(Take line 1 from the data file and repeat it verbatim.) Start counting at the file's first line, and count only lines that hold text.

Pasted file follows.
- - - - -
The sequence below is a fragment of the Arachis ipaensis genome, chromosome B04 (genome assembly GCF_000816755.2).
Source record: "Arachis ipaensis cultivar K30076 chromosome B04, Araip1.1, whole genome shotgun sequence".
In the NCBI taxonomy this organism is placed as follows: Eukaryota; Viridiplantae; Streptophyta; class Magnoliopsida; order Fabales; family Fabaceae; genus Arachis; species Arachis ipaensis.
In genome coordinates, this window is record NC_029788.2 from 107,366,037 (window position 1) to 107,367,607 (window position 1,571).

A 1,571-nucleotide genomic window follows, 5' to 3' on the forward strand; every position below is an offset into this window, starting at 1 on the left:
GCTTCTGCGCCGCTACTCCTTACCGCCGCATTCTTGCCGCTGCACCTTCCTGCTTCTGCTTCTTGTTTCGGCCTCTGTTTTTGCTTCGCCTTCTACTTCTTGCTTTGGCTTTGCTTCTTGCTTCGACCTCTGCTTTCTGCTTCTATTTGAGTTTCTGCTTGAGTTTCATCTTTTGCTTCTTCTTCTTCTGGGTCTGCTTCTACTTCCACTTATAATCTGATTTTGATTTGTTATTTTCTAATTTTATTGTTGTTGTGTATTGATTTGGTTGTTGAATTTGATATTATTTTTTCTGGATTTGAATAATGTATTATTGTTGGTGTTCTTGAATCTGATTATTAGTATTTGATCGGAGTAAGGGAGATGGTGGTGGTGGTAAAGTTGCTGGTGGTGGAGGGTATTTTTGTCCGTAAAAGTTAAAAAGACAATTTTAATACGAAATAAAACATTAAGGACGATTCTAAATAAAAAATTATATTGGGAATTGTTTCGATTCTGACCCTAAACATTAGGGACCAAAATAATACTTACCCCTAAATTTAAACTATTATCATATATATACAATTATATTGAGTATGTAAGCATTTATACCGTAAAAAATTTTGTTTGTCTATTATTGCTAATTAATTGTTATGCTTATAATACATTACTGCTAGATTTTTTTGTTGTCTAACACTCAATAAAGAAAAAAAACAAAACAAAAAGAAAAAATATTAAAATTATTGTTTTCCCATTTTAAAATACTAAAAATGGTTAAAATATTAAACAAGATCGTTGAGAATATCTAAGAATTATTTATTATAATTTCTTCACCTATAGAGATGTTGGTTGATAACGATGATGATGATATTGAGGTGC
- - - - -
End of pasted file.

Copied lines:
The sequence below is a fragment of the Arachis ipaensis genome, chromosome B04 (genome assembly GCF_000816755.2).